Robert Georges Nivelle - Encyclopedia

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"ROBERT GEORGES NIVELLE (1856-), French general, was born at Tulle (Correze) on Oct. 15 1856. He became a student at the Ecole Polytechnique on Nov. 1 1876 (after having been entered at St. Cyr) and in 1878, as a sub-lieutenant, went through the course at the school of artillery and engineering. He was made a lieutenant in the 19th Regt. of artillery in Oct. 1880 and was promoted captain on Dec. 29 1887. He became major (chef d'escadrons) in July 1901 and served on the China Expeditionary Corps staff during 1900-1. In 1908, while serving at Ozan, he was made a lieutenant-colonel, and three years later, while serving as chief of staff with the Algiers Div., was promoted colonel. In Dec. 1913 he assumed command of the 5th Regt. of artillery at Besancon and was so employed at the outbreak of the World War in Aug. 1914. At the head of this unit he took part in the operations of the 7th Corps in Alsace (including the battle of Dornach) and was specially mentioned in army orders. On Sept. 6 1914 on the 7th Corps front he again distinguished himself. The German pressure had compelled a French withdrawal and it seemed as if the 7th Corps would have to cross the Ourcq. Col. Nivelle, however, swiftly reorganized his artillery and massed it at a vulnerable point. By the intensity of his fire he checked the German advance and enabled the French to recover the ground they had lost. Two weeks later, on the Aisne, he again saved a French withdrawal by skilful disposition of the artillery under his command. On Oct. 27 1914 he was promoted general of brigade. He commanded successively the 44th and both Inf. Bdes. on the Aisne, and in Jan.

1915 was responsible for the check of the enemy before Soissons. On Feb. 19 following he took over the command of the 61st Div.; becoming on Dec. 23 a substantive general of division and commander of the III. Army Corps. He went to Verdun at the end of March 1916 and a month later took over the II. Army. He planned the operations (executed by Gen. Mangin) which resulted in the reconquest in four and a half hours of the country S. of the line Thiaumont - Douaumont - Vaux - Damloup, country which the Germans had taken six months to capture and in the taking of which they had sacrificed some of their best troops. On Dec. 12 1916 he was made commander-in-chief of the armies of the N. and N.E.

The choice was inspired by a variety of motives, amongst which the most important were the objections, political and military, raised against more obvious candidates (such as 1 Castelnau, Foch and Petain), and the feeling that a younger man might solve the problem of break-through which had defeated Joffre. Nivelle was put in command to break traditions and to win the war in the one great effort of which France, after all her losses, was still capable. He was the embodiment of the wave of optimism which swept over the Allied Govern-? ments, armies and peoples in the spring of 1917. The story of his failure to realize these expectations need only be summarized.. here. Accepted by Mr. Lloyd George's Government as commander-in-chief not only of the French but also of the British' front, he asserted his authority from the first moment in such ay way as to antagonize Sir Douglas Haig's headquarters. When., this difficulty had been officially smoothed over, he allowed him-: self to be taken aback by the sudden withdrawal of the Ger.'; man centre in March 1917, which disconcerted nearly all the' preparations for the Franco-British offensive. Next, persisting in a sanguine and grandiose offensive scheme to which many of his generals openly took exception, he found himself regarded, with suspicion by his Government, and it was in the midst of a' series of councils of war, inter-governmental negotiations, and internal incidents that he launched the attack of April 16 1917, a half victory which was the ruin of his hopes. Some weeks later he was dismissed from the command of the French armies. With. the suspension of the offensive (which had already taken place), his command over the British forces had automatically ceased.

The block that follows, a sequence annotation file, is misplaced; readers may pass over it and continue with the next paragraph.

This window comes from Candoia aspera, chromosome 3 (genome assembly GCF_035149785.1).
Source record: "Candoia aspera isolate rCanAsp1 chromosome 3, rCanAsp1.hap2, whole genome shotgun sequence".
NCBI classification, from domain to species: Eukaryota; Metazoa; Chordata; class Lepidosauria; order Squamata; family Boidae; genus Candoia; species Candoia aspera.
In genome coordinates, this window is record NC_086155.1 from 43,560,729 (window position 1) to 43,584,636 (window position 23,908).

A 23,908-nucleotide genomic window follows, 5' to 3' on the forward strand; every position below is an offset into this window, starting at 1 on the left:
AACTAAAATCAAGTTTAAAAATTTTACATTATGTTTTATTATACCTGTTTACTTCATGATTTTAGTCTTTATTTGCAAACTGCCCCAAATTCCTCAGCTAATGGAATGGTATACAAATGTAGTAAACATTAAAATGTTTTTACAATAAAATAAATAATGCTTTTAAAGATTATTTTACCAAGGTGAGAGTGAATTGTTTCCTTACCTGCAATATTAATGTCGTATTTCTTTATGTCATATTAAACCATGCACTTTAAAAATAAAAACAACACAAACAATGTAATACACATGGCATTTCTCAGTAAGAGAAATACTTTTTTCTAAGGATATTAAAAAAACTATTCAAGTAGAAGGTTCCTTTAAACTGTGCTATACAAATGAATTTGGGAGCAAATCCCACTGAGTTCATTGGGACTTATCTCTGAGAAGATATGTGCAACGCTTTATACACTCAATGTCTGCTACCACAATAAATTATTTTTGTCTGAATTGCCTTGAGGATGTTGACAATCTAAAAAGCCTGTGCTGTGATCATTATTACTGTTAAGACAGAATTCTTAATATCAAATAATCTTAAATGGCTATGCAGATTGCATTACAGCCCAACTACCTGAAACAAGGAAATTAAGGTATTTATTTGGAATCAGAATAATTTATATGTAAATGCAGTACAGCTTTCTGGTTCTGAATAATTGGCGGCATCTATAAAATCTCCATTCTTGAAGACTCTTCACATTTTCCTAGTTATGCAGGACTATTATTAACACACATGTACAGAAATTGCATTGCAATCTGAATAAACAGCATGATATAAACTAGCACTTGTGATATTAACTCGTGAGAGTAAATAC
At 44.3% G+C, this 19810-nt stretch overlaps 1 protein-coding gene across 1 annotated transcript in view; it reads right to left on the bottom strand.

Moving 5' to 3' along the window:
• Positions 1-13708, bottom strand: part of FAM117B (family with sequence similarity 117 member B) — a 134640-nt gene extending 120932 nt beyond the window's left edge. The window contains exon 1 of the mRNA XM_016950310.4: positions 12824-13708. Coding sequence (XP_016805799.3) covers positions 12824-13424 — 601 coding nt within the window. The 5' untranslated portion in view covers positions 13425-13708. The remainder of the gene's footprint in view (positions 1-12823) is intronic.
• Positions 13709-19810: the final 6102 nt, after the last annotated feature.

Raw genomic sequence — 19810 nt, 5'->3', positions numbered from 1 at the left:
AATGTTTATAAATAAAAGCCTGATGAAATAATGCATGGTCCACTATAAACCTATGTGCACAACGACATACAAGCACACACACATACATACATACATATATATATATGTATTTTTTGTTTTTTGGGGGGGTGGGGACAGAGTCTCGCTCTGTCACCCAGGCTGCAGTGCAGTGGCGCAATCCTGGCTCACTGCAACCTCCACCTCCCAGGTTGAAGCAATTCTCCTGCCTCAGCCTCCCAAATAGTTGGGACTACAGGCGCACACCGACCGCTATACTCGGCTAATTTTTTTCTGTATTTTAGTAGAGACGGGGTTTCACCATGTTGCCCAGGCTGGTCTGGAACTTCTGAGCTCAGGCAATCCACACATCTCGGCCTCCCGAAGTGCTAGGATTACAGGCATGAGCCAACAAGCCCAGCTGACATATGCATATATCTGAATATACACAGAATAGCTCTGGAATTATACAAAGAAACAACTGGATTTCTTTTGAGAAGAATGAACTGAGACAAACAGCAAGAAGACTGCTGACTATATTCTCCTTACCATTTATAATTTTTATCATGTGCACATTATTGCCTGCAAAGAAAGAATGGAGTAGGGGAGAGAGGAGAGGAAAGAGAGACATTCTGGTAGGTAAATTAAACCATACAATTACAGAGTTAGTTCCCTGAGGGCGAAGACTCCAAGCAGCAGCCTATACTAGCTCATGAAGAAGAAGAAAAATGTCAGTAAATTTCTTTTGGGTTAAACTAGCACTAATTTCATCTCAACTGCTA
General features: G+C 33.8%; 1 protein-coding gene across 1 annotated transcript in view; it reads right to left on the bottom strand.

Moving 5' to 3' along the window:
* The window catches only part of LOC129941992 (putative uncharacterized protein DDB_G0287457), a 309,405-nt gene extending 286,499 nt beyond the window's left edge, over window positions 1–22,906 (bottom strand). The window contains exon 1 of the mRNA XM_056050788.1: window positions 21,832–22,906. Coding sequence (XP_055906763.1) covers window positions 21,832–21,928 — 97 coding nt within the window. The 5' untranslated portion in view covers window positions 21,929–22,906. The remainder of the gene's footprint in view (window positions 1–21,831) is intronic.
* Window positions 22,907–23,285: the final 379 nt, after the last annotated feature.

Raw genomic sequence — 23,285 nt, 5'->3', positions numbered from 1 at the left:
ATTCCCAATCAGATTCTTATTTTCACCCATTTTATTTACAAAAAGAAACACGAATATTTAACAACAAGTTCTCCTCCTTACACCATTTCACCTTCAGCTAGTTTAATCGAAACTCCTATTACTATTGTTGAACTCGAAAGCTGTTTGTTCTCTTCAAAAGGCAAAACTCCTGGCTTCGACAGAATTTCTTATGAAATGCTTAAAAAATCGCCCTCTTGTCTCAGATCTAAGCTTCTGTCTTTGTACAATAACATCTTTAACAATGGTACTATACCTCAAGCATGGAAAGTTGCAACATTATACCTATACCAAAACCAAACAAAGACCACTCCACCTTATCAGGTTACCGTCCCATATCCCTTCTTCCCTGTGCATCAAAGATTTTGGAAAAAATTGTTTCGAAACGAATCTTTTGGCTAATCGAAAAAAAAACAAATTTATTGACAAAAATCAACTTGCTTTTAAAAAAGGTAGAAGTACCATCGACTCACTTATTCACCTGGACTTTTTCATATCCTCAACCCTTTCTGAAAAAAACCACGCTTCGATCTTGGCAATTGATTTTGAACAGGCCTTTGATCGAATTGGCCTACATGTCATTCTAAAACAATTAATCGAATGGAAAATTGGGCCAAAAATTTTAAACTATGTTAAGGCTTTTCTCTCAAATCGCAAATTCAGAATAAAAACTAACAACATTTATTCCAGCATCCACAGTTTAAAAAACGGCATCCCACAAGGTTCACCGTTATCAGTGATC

Later, Gen. Nivelle served as governor-general of Algeria. Controversy of peculiar violence has naturally arisen in connexion with Nivelle's command and his offensive. On the general's side, Commandant de Civrieux's work is the principal source; on the other Jean de Pierrefeu's La verite sur l'affaire Nivelle criticizes his actions from the standpoint of the Petain school. Less definitely critical works, which contain the most important documents and deal with the political aspects of the case, are H. Galli, L'offensive de 1917 and Mermeix, Les Crises du Comsnandement (pt. ii. Nivelle et Painleve).

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